Breast Health: Breast Cancer Treatment Hard to Complete for Some
Podcast: Breast Health September 2010
Welcome to this month’s Breast Health podcast. Our topic is “Breast Cancer Therapy Hard to Complete for Some.”
Fewer than half of women with early-stage breast cancer complete their full prescribed course of hormone treatment, says a new study.
This can put women at risk for their cancer returning.
Women stop hormone therapy early for many reasons, including such side effects as joint pain, hot flashes and fatigue.
Reasons for stopping also may include being unaware of benefits of the therapy and the high cost of medications and insurance co-payments.
The findings were reported in the Journal of Clinical Oncology.
Study lead author Dr. Dawn Hershman says doctors are often unaware that patients stop taking their medications.
She says this is becoming a very important issue in cancer care.
In the study, researchers looked at the pharmacy records of almost 8,800 women diagnosed with stage 1, 2, or 3 hormone-sensitive breast cancer.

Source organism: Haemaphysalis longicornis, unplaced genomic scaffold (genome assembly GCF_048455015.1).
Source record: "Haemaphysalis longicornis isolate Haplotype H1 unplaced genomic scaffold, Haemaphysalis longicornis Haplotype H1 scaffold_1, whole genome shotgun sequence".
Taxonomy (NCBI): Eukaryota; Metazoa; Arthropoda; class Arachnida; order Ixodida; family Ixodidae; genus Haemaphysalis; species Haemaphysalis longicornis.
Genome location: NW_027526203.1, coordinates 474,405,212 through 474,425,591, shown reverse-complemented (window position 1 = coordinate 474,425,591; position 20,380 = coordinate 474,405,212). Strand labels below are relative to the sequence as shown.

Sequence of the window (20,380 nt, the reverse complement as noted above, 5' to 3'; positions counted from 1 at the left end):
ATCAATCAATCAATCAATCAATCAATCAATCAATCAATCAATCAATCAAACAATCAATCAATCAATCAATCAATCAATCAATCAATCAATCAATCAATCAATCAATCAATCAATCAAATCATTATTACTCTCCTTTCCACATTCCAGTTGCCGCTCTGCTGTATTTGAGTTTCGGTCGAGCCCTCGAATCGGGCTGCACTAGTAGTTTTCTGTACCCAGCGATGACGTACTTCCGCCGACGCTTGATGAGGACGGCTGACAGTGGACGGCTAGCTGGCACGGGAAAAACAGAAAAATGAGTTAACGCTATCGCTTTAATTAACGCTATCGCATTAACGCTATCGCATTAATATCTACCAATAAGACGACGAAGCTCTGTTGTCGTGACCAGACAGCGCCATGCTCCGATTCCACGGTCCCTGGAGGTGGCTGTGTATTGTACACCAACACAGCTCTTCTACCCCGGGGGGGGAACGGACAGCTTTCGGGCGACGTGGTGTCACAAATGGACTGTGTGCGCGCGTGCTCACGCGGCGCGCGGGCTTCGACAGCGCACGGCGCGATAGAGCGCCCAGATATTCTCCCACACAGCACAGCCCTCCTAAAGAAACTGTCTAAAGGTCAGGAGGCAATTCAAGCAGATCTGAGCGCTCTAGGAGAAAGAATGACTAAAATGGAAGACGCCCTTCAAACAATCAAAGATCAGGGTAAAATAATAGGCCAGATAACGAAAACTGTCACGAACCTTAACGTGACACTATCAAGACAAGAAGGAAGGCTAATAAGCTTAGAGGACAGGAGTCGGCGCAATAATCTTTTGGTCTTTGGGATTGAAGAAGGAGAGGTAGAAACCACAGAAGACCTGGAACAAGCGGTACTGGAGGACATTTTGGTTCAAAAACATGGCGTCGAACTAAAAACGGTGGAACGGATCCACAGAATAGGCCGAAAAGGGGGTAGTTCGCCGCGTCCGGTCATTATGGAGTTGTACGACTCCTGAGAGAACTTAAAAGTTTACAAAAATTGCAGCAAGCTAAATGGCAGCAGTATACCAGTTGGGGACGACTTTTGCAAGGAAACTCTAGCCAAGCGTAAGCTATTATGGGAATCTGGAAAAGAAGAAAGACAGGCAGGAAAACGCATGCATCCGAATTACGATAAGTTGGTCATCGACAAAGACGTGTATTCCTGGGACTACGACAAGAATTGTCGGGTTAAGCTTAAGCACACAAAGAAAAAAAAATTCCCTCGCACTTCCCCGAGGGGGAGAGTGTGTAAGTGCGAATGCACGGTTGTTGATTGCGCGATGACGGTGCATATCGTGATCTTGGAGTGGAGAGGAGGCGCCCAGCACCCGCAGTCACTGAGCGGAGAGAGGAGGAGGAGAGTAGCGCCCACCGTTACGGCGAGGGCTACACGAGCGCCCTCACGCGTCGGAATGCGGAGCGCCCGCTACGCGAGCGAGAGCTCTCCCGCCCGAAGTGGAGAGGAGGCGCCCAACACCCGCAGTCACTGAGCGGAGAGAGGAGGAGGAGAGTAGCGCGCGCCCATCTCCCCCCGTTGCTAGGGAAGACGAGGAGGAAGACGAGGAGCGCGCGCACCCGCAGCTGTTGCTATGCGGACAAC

Each woman filled at least one prescription for hormone therapy within a year of breast cancer diagnosis.
The women used tamoxifen, aromatase inhibitors, or both.
The study shows about 49 percent of the women finished their full prescribed regimen of hormone therapy.
However, after nearly five years, 32 percent of the women had stopped taking their hormone therapy.
Those most likely to stop hormone therapy early were found to be women younger than age 40.
Dr. Hershman notes other studies show that the hormonal therapy for hormone-sensitive breast cancer is key in reducing recurrence and death.
She says it worries her that patients under 40 were less likely to finish treatment because they have the longest life expectancy.
Doctors need to better understand the issues about finishing therapy, explains Dr. Hershman, especially as new treatments are moving out of the clinic setting and into the home, such as oral chemotherapy.
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